Category Archives: Alzheimer's and Dementia

Dementia and Your Diet - An Apple a Day...?

Nine Foods to Help Prevent Dementia

A new report from the Alzheimer’s Association says that one out of three seniors die with Alzheimer’s, although that is not necessarily the cause of death. While research is still ongoing about how to stave off Alzheimer’s and other forms of dementia, some research suggests that certain foods may help protect against mental decline and even prevent brain-wasting diseases. Alzheimer’s is identified with inflammation, so the thinking is that foods with anti-inflammatory properties may be able to delay age-related cognitive disorders. Nine commonly available foods could help prevent mental deterioration, and they even taste good.

Dementia Meltdowns - How to React Safely

“He just blew up at me!” “She threw a tantrum and lost it!” When someone with dementia seems to turn angry or aggressive in an instant — shouting, becoming upset, pushing you away — this meltdown behavior is known as a “catastrophic reaction.” It’s an emotional outburst borne of fear, stress, or other suddenly overwhelming emotions. And it’s not uncommon behavior for moderate-stage dementia.

How to deal with this scenario:

If it happens to you, don’t panic. Retreat. Wait a few minutes for the person to calm down — it’s harder for your loved one to process messages (even your kind, calm ones) when he or she is emotionally “hot.”

Dementia Tip: Non-Verbal Pain Signals

Be a Pain Detective: 3 Wordless Ways Pain Is Expressed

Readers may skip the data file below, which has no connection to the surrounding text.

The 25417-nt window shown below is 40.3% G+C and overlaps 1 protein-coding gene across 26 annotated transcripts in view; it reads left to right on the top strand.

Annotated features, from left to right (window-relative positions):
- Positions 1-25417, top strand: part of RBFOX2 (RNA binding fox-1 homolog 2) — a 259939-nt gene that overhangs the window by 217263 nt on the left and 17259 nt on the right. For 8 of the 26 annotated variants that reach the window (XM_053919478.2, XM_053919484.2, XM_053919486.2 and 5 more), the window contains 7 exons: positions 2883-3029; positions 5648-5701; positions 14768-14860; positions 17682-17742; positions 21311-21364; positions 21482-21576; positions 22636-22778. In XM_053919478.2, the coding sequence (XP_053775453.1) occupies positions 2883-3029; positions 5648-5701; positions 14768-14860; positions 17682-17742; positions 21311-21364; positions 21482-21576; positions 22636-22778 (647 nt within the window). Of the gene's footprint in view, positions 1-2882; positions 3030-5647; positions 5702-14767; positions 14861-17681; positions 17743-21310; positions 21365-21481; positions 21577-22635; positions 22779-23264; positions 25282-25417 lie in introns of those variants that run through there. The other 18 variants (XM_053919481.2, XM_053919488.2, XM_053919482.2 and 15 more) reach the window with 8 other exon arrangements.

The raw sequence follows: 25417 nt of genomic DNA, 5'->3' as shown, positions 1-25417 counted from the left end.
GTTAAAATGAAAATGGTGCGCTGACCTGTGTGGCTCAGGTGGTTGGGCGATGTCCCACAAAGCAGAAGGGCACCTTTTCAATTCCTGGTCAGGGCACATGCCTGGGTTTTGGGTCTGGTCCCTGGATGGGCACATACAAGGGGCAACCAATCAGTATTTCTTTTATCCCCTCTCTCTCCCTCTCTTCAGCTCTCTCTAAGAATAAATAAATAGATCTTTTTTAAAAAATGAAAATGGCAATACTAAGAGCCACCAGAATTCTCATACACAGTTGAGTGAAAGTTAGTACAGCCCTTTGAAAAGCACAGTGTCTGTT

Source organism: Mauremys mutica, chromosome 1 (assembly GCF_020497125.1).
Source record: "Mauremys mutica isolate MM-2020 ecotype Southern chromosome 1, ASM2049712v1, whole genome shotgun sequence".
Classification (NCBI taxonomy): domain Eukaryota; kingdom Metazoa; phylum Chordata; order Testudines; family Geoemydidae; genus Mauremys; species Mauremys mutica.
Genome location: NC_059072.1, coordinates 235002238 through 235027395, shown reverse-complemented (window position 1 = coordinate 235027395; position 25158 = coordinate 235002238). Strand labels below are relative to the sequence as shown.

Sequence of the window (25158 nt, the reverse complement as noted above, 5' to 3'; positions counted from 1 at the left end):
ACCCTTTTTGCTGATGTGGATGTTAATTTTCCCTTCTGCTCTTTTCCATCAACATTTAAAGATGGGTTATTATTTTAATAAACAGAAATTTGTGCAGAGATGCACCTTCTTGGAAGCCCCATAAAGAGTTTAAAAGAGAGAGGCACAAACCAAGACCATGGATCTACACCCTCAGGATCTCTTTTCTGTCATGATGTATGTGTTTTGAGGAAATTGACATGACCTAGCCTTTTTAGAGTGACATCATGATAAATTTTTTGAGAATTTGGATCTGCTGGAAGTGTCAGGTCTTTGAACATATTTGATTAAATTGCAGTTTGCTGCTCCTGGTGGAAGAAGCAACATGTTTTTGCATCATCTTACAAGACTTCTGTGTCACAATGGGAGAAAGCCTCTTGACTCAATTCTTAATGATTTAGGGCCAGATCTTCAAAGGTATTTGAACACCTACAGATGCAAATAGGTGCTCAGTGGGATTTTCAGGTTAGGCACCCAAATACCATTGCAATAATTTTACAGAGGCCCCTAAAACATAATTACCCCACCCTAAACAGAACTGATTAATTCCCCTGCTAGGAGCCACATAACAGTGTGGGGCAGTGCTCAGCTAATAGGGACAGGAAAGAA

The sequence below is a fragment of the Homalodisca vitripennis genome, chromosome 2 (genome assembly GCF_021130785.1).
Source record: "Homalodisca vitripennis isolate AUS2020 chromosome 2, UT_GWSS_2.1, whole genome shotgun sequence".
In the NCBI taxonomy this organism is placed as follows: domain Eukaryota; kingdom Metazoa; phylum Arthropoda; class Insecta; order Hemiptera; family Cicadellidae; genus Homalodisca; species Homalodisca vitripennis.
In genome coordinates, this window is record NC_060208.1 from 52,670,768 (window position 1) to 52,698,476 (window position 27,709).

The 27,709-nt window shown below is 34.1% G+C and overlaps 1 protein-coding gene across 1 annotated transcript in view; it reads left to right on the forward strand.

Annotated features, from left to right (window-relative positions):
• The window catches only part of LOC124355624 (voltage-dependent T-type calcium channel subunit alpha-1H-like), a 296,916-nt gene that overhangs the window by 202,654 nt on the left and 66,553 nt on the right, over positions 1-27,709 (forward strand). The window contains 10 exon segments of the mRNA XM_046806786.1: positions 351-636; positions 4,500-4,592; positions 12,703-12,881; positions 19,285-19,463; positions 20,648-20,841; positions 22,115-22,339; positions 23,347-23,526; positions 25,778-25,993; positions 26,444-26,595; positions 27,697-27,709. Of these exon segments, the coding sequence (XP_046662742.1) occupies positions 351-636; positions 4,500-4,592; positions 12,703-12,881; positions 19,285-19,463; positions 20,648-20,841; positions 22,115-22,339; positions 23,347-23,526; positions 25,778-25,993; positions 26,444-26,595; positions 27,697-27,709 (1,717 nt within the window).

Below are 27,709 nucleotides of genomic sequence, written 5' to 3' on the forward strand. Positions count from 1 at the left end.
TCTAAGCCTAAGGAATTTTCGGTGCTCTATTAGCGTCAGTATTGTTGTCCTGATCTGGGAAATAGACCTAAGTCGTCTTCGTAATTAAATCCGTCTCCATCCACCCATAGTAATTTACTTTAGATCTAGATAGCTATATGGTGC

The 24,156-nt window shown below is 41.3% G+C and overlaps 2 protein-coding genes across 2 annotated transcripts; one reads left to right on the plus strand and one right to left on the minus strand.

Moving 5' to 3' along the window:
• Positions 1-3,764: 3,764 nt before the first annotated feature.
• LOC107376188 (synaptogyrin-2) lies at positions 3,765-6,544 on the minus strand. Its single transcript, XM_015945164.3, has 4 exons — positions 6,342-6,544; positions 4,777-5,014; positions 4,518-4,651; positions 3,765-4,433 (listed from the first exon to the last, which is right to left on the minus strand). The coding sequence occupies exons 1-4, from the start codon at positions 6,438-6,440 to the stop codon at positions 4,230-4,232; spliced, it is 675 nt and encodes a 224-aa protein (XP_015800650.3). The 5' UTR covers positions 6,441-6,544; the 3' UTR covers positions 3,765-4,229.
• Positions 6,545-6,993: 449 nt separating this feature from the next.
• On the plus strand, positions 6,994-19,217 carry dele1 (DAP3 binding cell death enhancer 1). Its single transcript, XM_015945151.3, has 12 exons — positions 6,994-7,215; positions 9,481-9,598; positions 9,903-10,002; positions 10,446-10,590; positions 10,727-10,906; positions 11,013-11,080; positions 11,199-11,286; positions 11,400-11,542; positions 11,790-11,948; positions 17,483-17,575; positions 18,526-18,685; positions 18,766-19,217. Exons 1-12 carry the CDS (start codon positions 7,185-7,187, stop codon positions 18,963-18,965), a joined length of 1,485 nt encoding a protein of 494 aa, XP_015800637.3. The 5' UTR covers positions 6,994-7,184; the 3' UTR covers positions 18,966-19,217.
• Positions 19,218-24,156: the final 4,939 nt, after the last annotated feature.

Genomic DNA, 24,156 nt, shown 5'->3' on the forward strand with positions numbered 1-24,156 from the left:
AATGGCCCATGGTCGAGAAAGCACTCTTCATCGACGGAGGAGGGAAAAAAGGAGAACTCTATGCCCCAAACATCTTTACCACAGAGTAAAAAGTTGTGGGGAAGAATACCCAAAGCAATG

By moderate-stage dementia, caregivers have to become pain detectives. That’s because memory loss and other thinking changes can make it hard for someone with the disease to accurately tell you about episodes of pain, or even (strange as it may sound) to remember the pain when asked about it. Pain control is important both for quality of life and because pain can worsen dementia symptoms.

Here’s how to recognize pain, without words:

Five Fastener-Friendly Clothes for People With Moderate Dementia

By Paula Spencer Scott, senior editor

In moderate dementia, it can be challenging for the person to remember how to work hooks and zippers, or to physically manipulate the small fasteners. So getting dressed will go more quickly and be less frustrating if you can simplify the number of fasteners to contend with.

Try these five easy wardrobe changes:

How to Keep Someone With Alzheimer's or Other Dementias Busy and Active

How to Keep Someone With Alzheimer’s or Other Dementias Busy and Active

By Paula Spencer Scott, senior editor

Keeping busy stimulates the brains of people with dementia while boosting a sense of usefulness and accomplishment. But they lose the ability to select satisfying activities and follow through on them — so you need to initiate things to do. Too much idle time can make anyone feel lonely and unproductive, raising the risk of depression, agitation, and anger.


Insights in Talking to Someone with Dementia

How to Talk to Someone With Dementia: New Insights

By Paula Spencer Scott, senior editor